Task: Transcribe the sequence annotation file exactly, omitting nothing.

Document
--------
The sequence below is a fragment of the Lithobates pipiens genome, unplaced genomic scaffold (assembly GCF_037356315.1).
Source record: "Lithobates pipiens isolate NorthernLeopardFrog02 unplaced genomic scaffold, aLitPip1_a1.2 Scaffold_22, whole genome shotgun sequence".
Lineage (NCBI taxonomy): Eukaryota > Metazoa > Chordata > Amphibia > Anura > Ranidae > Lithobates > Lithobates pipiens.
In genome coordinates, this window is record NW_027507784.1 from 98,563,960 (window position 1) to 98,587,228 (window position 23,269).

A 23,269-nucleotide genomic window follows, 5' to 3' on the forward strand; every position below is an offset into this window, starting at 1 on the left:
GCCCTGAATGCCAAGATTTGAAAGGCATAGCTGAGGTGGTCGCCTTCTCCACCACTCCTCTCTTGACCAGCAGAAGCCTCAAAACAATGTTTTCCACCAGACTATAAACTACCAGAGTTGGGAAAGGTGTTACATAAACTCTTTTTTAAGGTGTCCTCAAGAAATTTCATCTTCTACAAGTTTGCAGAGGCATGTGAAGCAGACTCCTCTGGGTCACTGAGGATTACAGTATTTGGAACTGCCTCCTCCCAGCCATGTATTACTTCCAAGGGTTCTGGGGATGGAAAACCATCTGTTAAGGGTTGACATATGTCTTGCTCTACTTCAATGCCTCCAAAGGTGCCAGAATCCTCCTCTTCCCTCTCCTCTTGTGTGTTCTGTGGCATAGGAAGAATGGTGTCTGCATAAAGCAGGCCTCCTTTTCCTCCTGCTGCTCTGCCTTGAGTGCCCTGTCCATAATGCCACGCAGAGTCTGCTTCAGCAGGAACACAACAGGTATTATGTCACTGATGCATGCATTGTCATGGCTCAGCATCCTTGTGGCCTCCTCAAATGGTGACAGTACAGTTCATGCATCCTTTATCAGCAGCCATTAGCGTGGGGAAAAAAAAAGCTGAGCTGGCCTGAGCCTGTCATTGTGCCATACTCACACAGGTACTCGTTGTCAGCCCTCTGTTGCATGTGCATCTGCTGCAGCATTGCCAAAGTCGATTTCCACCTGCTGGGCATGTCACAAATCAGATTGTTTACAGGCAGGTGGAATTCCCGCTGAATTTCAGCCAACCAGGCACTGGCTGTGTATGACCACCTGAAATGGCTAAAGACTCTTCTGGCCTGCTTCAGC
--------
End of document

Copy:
The sequence below is a fragment of the Lithobates pipiens genome, unplaced genomic scaffold (assembly GCF_037356315.1).
Source record: "Lithobates pipiens isolate NorthernLeopardFrog02 unplaced genomic scaffold, aLitPip1_a1.2 Scaffold_22, whole genome shotgun sequence".
Lineage (NCBI taxonomy): Eukaryota > Metazoa > Chordata > Amphibia > Anura > Ranidae > Lithobates > Lithobates pipiens.
In genome coordinates, this window is record NW_027507784.1 from 98,563,960 (window position 1) to 98,587,228 (window position 23,269).

A 23,269-nucleotide genomic window follows, 5' to 3' on the forward strand; every position below is an offset into this window, starting at 1 on the left:
GCCCTGAATGCCAAGATTTGAAAGGCATAGCTGAGGTGGTCGCCTTCTCCACCACTCCTCTCTTGACCAGCAGAAGCCTCAAAACAATGTTTTCCACCAGACTATAAACTACCAGAGTTGGGAAAGGTGTTACATAAACTCTTTTTTAAGGTGTCCTCAAGAAATTTCATCTTCTACAAGTTTGCAGAGGCATGTGAAGCAGACTCCTCTGGGTCACTGAGGATTACAGTATTTGGAACTGCCTCCTCCCAGCCATGTATTACTTCCAAGGGTTCTGGGGATGGAAAACCATCTGTTAAGGGTTGACATATGTCTTGCTCTACTTCAATGCCTCCAAAGGTGCCAGAATCCTCCTCTTCCCTCTCCTCTTGTGTGTTCTGTGGCATAGGAAGAATGGTGTCTGCATAAAGCAGGCCTCCTTTTCCTCCTGCTGCTCTGCCTTGAGTGCCCTGTCCATAATGCCACGCAGAGTCTGCTTCAGCAGGAACACAACAGGTATTATGTCACTGATGCATGCATTGTCATGGCTCAGCATCCTTGTGGCCTCCTCAAATGGTGACAGTACAGTTCATGCATCCTTTATCAGCAGCCATTAGCGTGGGGAAAAAAAAAGCTGAGCTGGCCTGAGCCTGTCATTGTGCCATACTCACACAGGTACTCGTTGTCAGCCCTCTGTTGCATGTGCATCTGCTGCAGCATTGCCAAAGTCGATTTCCACCTGCTGGGCATGTCACAAATCAGATTGTTTACAGGCAGGTGGAATTCCCGCTGAATTTCAGCCAACCAGGCACTGGCTGTGTATGACCACCTGAAATGGCTAAAGACTCTTCTGGCCTGCTTCAGC